10 Questions Every Pastor Should Ask about Their Church’s Music
We owe an incalculable debt of gratitude to Gilbert Lennox, Bob Lockhart, Alan Wilson, Alistair Begg, and Jim Thomas (and their wives), who have been our pastors from childhood onwards in the five different cities where we have lived. They have taught us, inspired us, held us accountable, prayed for us, championed our work, and given us the benefit of the doubt on more occasions than we deserve. If you are reading this chapter and you are not a pastor, it’s important to remember that there is no place in authentic Christian ministry for anyone who does not seek to honor, serve, love, and pray for their leaders (as tricky as that can be for all of us creative personalities).
The one thing we have learned above all others as we have traveled with our music these last ten years is this: Good congregational singing begins with the pastoral leadership.
Whatever the denomination, musical style, or cultural background, the singing is directly proportional to the senior pastor’s or leadership team’s care for the subject. It is not primarily the music, or the musical leadership, or the budget. Just like parents can’t blame their child’s ballet teacher if she behaves badly through the week, so the leader of the church, and not the music leader or team, is ultimately responsible for how well the congregation is singing.
With that in mind, here are 10 questions we encourage every pastor to ask.
1. Does my congregation know why they sing?
Since congregational singing is something we are created to do by God, commanded to do in God’s Word, and compelled to do by the gospel of God, then you need to teach about it. It is ultimately your responsibility to see that this aspect of our worship is explained, nourished, and celebrated. And as it is an area where there has been such a lack of clarity in the last generation, churches need their pastor to teach clearly and positively about it, as well as explain that singing is not a branding exercise, a warm-up for the “main event” of the sermon, nor a means to creating an emotional sensation. That may be through a sermon series, a study series for groups in the church, or a clearly written summary document that church members read and keep. We recommend all three!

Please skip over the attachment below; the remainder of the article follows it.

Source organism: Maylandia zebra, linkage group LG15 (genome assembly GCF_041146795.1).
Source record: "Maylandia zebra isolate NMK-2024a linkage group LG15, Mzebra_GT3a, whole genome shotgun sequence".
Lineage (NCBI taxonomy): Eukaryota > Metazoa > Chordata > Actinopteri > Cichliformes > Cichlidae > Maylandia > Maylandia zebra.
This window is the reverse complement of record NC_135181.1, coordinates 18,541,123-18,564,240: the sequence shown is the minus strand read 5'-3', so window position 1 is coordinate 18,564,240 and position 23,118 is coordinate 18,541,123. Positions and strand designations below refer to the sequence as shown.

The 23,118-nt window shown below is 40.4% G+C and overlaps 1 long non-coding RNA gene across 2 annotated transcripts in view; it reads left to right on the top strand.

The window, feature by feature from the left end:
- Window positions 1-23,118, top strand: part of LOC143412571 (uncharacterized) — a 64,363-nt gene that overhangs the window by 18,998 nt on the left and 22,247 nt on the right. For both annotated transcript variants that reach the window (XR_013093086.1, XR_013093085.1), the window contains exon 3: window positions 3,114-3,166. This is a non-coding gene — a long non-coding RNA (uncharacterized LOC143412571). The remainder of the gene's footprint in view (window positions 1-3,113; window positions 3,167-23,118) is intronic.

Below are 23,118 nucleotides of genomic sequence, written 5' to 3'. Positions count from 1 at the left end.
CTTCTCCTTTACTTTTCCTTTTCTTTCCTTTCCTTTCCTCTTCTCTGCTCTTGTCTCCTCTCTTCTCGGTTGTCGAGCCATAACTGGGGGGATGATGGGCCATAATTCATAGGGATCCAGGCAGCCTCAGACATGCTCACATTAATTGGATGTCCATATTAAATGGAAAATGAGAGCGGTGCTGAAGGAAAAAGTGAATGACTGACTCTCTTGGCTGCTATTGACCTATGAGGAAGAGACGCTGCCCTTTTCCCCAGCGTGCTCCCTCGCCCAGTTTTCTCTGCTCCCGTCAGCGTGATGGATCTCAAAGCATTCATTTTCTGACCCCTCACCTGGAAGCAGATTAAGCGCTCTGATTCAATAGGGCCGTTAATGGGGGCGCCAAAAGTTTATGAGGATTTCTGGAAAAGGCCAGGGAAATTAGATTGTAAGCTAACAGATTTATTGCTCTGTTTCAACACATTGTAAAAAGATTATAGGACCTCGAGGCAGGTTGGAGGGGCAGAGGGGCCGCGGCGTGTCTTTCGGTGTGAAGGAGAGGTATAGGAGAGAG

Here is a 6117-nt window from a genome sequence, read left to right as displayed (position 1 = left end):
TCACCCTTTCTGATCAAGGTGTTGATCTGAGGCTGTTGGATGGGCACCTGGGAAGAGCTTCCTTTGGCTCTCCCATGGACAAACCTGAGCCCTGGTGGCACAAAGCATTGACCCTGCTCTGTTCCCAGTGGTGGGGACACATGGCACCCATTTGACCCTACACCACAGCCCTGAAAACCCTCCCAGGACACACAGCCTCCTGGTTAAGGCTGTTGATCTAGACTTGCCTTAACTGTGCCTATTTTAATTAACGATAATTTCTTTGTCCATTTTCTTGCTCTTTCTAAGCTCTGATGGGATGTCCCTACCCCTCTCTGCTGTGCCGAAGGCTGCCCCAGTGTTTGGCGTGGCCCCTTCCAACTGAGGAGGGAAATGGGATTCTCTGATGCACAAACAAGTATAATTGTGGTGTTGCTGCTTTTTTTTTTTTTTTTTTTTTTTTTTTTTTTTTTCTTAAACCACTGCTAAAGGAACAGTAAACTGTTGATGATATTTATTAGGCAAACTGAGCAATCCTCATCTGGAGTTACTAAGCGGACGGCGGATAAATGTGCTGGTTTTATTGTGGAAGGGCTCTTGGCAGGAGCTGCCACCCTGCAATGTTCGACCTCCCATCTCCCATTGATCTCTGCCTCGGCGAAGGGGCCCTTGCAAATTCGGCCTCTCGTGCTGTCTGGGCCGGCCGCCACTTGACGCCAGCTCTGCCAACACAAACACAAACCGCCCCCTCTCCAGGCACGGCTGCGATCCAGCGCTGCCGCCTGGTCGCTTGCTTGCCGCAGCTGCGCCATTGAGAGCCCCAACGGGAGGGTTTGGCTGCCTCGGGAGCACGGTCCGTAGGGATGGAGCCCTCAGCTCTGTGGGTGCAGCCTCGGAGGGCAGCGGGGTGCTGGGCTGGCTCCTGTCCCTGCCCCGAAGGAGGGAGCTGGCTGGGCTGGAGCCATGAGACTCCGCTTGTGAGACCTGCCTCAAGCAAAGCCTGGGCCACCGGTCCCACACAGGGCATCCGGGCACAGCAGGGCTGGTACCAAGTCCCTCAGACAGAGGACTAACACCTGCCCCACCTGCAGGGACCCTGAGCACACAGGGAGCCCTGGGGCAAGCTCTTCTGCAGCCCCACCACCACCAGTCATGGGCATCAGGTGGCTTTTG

2. Is our church singing strong songs?
Ultimately, great songs are sung well. Find, or ensure others are hunting out, infectious and emotional melodies combined artistically, in which the wonders of the Lord are described in sung poetry in a way your church just can’t wait to sing. Every time you sing one of those types of songs, your congregation will grow in their joy of and commitment to singing together. Every time you sing a song that isn’t strong, your congregation’s singing drops and people’s enthusiasm is diminished. Teaching new songs is important and they should be taught well; but, repeating good songs people have loved and known for a long period of time really encourages confidence.
If you’re serving a smaller church that struggles in its singing, we suggest simplicity and depth by building a small canon of Word-filled songs that your church sings really well and then growing slowly from there. Better to know fewer songs and sing them well, than to sing a wide breadth of songs weakly.
3. Am I part of the weekly song selection process?
Whether you choose the songs, are actively involved in the process, or simply have clear direction and oversight, it is really important that you know what’s going on. After all, the songs are often what your people will go home remembering and repeating (however great your sermon is!). Music may not be an area of expertise for you, but love your congregation enough to care what they are singing.
4. Am I overseeing the overall selection or “canon” of songs?
In the online generation, it is possible for us to write a song, put it online, and then have it used in six continents that weekend. While this has strengths, it means the pool of songs is often larger than previous generations, and that there is less accountability over their creation and an inbuilt tendency to favor what’s new simply because it’s new.
This also means that, if songs are chosen one by one and simply on their own merits, churches can end up with a narrow range of songs in terms of their depth and breadth theologically. Ensure that your church’s song list includes hymns and songs that touch on all the major doctrines and seasons of life, just as the Psalms and historical hymnals do.
5. Am I passionately involved in the singing?